Florida On Film

Hood River photographer Frank Menard broadens his horizons in low-lying southern locations

May 25, 2005

Frank Menard’s cousin in Florida had been pestering him for years to come to his sunny state to visit. “Get down here — you don’t know what’s down here unless you come,” his cousin would write.

“Too hot and humid,” Menard would respond.

“Come in the winter, then,” his cousin persisted.

Menard finally relented in February. He and his wife, Barbara, flew to Ft. Myers, Fla., for three weeks of fun and sun. And birds and reptiles.

Menard, 75, has been photographing wildlife and nature since the 1980s, before and after he retired from the Forest Service. Doing business as Northwest Scenic Photography, he has sold photos to national and international magazines and has had his works displayed on postcards, calendars, a billboard; even in the Los Angeles Times. Now he shoots mostly for the fun of it.

“I wasn’t making much money in the photo business,” he says. He learned from experience the importance of a good contract. One photo of Mount Hood and Lost Lake that he sold for use as a postcard, for $35, started showing up on place mats and calendars and such. While he is still glad to sell his photographs, he no longer markets them as aggressively.

About 3 and a half years ago, Menard fractured his neck, which halted his photographic habit until recently. He is finally starting to feel well enough to lug his heavy camera gear around.

In Florida he spent most of his time at wildlife refuges, on Sanibel Island and in the Everglades. He saw snakes, turtles, alligators, and birds of every feather, capturing most of them on film — not digital. He shot rolls and rolls of slides, which are now meticulously organized in special clear pages. His favorites are of the cottonmouth (water moccasin) and wood stork, since he felt those were the hardest to get.

His encounter with the cottonmouth happened while he was on the road and noticed a raven in a peculiar pose — neck outstretched and staring intently at something. He pulled over and found that the “something” was a venomous snake. He got his shots, but wanted to see more of the snake, so after some careful prodding he managed to make it move — and lived to tell about it.

Dangerous animals were part of the Florida allure. Despite warning signs about panthers, he had no panther encounter. He photographed the sign, though, as well as signs for the southernmost hotel, southernmost house, and southernmost point in the United States. He was also amused by the sign for “Rock Reef Pass, Elevation 3 feet.”

Menard’s wife, Barbara, opted out of the bird and wildlife trip but accompanied him to NASA’s Cape Canaveral, Daytona International Raceway and Epcot Center. Of the latter, Menard wrote in his journal, “Never again — much too expensive and too exhausting for a person my age. Everything was very much over-priced.”

Give him a wildlife refuge any day.

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Parkdale third graders sing "12 Disaster Days of Christmas"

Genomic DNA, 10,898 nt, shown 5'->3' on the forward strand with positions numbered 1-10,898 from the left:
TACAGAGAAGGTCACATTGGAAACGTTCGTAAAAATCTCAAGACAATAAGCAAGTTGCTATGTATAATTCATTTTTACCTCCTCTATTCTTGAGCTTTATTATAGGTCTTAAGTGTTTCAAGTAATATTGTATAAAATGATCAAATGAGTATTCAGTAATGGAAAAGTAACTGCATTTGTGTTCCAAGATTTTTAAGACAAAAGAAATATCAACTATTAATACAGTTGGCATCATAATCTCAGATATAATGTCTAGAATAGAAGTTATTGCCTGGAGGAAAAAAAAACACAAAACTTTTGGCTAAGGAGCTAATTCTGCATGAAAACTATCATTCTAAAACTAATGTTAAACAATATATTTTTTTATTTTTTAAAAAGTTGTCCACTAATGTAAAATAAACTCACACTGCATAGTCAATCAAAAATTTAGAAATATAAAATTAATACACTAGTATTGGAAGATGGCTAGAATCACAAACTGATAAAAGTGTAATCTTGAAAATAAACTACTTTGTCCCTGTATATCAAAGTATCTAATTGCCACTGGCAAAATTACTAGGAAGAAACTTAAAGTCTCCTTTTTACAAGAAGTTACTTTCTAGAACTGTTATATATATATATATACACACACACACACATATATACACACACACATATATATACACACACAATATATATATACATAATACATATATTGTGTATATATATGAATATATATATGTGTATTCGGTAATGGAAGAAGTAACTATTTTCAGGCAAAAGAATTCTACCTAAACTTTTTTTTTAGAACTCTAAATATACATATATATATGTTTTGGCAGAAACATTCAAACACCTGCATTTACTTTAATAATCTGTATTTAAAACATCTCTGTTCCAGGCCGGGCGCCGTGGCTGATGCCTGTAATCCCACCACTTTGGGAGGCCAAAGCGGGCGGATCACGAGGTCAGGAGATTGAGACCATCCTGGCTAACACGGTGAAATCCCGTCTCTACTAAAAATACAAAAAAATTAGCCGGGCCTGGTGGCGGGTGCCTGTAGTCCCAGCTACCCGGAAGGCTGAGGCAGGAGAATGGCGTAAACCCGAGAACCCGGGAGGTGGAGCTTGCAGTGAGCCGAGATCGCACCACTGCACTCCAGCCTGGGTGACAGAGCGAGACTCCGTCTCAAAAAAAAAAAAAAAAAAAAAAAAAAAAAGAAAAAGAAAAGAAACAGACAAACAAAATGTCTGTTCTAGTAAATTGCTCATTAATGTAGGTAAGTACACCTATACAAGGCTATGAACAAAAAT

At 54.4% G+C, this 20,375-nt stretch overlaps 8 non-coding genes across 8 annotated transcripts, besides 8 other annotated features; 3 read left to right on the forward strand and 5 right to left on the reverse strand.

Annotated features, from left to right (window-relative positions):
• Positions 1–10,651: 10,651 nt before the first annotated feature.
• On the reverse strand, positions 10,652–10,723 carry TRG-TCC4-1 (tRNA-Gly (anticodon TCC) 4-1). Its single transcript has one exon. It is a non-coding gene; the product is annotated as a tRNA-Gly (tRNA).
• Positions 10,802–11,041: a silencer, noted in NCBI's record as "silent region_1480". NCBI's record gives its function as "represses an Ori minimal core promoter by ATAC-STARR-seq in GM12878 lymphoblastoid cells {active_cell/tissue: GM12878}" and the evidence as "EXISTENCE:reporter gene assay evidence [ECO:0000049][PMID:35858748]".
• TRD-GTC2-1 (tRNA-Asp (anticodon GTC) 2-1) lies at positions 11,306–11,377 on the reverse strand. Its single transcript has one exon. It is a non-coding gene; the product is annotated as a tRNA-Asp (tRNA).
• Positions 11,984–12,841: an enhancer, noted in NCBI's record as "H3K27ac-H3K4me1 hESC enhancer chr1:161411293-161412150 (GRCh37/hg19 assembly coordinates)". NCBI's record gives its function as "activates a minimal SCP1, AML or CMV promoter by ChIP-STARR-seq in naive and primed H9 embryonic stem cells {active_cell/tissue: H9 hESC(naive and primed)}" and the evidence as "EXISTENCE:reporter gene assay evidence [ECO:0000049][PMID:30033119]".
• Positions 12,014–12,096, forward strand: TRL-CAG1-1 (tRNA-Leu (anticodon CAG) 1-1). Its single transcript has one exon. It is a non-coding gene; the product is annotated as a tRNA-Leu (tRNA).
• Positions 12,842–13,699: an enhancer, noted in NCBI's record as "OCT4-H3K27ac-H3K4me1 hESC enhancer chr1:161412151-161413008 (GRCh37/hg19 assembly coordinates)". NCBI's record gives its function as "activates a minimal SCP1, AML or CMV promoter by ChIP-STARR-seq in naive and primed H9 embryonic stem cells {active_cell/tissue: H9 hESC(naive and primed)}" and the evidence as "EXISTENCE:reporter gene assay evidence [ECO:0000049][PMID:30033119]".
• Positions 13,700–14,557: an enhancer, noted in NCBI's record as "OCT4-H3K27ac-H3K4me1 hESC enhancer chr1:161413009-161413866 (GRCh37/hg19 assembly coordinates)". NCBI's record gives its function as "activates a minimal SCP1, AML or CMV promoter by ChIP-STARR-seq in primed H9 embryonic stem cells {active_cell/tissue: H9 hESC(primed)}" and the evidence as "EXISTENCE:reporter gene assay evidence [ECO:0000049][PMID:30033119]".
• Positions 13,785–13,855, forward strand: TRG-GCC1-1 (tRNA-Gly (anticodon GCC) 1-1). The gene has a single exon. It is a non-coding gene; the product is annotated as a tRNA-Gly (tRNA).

Welcome to your sing-able Christmas gift list. What follows is an emergency rendition of “12 Days of Christmas” – for outfitting your home or car in case of snow storm, earthquake, flood or other emergency. Read it as a simple list, or sing it to the tune of “12 Days” – you know, as in “ … and a partridge in a pear tree…” Not to make light of it, but the song is a familiar framework for a set of gift ideas that you could consider gathering together, even if the recipient already owns items such as a bunch of coats, tire chains and flashlights. Stores throughout the Gorge are stocked up on all these items. Buying all 12 days might be prohibitive, but here are three ideas for checking any of the dozen off your list (notations follow, 1-12.) The gift items needed to stay warm, dry and safe are also coded to suggest items in your abode (A) in your car (C) or both (B). 12 Gallons of Water (A) 11 Family meals (B) 10 Cans of propane (A) 9 Hygiene bags (B) 8 Packs of batteries (A) 7 Spare coats (B) 6 Bright red flares (C) 5 Cozy blankets (B) 4 Tire chains (C) 3 Flashlights (B) 2 cell phone chargers (B) 1 And a crush-proof first aid kit (B) Price ranges? Here’s a few quotes for days Three, Two, Four and Nine: n A family gift of flashlights (three will run $15-30, Hood River Supply, Tum-A-Lum) n Cell phone chargers (two will run $30-60) n Tire chains (basic set, $30, Les Schwab, returnable if unused for the winter) n Family meals ($100 or so should cover the basics for three or four reasonably well-fed days) n The home kit should be kept in a handy place near an exit, and remember that water needs to be replenished every few months. If you have a solid first aid kit already, switch out the gift idea with “and-a-sto-o-u-t- tub-for it-all …” Otherwise, it’s a case of assembling your home or car kits and making sure all members of the family know what the resources are and how to use them (ie flares and propane). Emergency situations are at worst life-threatening, at best deeply uncomfortable if you and your family are left without power for an extended period, or traveling and find yourself in a situation where you need to wait out a storm, lengthy traffic delay, or other crisis. Notes on the 12 gift ideas: 12 – Gallons of water: that’s one per person in a four-member family to last for three days, the recommended minimum to be prepared for utility outages. 11 – Easy-open packaged goods, energy bars, dried food and nuts are good things to include for nutrition. Think of what your family of four needs for three days to stay fortified and hydrated (see number 12). Can-opener also recommended 10 – If you have a propane camping stove, keep extra fuel handy. 9 – Hygiene bags: put packaged moistened towelettes, toilet paper, and plastic ties in large garbage bags (for personal sanitation) Resource list courtesy of Hood River County Emergency Management, Barbara Ayers, manager/ 541-386-1213. The county also reminds residents to Get a Kit, Make A Plan to connect your family if separated, and Stay Informed. See www.co.hood-river.or.us to opt-in for citizen alerts. Enlarge